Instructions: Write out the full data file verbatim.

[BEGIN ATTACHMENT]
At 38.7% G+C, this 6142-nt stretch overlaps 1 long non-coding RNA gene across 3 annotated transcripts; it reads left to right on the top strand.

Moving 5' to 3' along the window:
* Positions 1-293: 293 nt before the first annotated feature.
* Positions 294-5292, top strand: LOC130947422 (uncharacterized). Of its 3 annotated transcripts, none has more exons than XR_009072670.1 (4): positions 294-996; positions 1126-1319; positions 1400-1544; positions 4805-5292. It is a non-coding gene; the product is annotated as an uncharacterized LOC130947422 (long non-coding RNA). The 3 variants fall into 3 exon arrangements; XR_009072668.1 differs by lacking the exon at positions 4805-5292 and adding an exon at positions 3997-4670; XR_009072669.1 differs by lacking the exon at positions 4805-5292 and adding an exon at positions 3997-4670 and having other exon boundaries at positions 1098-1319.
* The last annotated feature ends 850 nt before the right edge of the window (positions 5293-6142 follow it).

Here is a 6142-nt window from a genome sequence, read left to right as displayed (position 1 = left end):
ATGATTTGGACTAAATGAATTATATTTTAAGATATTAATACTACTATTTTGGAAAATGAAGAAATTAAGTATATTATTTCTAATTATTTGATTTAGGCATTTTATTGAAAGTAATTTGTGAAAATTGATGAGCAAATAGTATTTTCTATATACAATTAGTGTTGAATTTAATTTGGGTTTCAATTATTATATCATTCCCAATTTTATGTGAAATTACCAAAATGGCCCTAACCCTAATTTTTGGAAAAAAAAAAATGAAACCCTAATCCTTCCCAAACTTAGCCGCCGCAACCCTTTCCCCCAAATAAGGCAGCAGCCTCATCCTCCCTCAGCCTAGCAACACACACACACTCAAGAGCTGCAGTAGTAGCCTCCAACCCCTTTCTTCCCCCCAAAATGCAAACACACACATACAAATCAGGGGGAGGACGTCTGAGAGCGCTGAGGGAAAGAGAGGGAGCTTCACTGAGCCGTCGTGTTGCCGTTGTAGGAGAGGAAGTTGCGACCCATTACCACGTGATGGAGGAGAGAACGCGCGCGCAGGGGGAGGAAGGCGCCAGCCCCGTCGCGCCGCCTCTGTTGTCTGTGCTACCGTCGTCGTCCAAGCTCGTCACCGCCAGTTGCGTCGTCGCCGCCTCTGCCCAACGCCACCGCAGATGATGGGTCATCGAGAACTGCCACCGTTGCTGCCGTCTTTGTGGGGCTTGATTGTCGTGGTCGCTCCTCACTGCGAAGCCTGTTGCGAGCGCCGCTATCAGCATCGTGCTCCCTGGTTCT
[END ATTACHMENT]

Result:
At 38.7% G+C, this 6142-nt stretch overlaps 1 long non-coding RNA gene across 3 annotated transcripts; it reads left to right on the top strand.

Moving 5' to 3' along the window:
* Positions 1-293: 293 nt before the first annotated feature.
* Positions 294-5292, top strand: LOC130947422 (uncharacterized). Of its 3 annotated transcripts, none has more exons than XR_009072670.1 (4): positions 294-996; positions 1126-1319; positions 1400-1544; positions 4805-5292. It is a non-coding gene; the product is annotated as an uncharacterized LOC130947422 (long non-coding RNA). The 3 variants fall into 3 exon arrangements; XR_009072668.1 differs by lacking the exon at positions 4805-5292 and adding an exon at positions 3997-4670; XR_009072669.1 differs by lacking the exon at positions 4805-5292 and adding an exon at positions 3997-4670 and having other exon boundaries at positions 1098-1319.
* The last annotated feature ends 850 nt before the right edge of the window (positions 5293-6142 follow it).

Here is a 6142-nt window from a genome sequence, read left to right as displayed (position 1 = left end):
ATGATTTGGACTAAATGAATTATATTTTAAGATATTAATACTACTATTTTGGAAAATGAAGAAATTAAGTATATTATTTCTAATTATTTGATTTAGGCATTTTATTGAAAGTAATTTGTGAAAATTGATGAGCAAATAGTATTTTCTATATACAATTAGTGTTGAATTTAATTTGGGTTTCAATTATTATATCATTCCCAATTTTATGTGAAATTACCAAAATGGCCCTAACCCTAATTTTTGGAAAAAAAAAAATGAAACCCTAATCCTTCCCAAACTTAGCCGCCGCAACCCTTTCCCCCAAATAAGGCAGCAGCCTCATCCTCCCTCAGCCTAGCAACACACACACACTCAAGAGCTGCAGTAGTAGCCTCCAACCCCTTTCTTCCCCCCAAAATGCAAACACACACATACAAATCAGGGGGAGGACGTCTGAGAGCGCTGAGGGAAAGAGAGGGAGCTTCACTGAGCCGTCGTGTTGCCGTTGTAGGAGAGGAAGTTGCGACCCATTACCACGTGATGGAGGAGAGAACGCGCGCGCAGGGGGAGGAAGGCGCCAGCCCCGTCGCGCCGCCTCTGTTGTCTGTGCTACCGTCGTCGTCCAAGCTCGTCACCGCCAGTTGCGTCGTCGCCGCCTCTGCCCAACGCCACCGCAGATGATGGGTCATCGAGAACTGCCACCGTTGCTGCCGTCTTTGTGGGGCTTGATTGTCGTGGTCGCTCCTCACTGCGAAGCCTGTTGCGAGCGCCGCTATCAGCATCGTGCTCCCTGGTTCT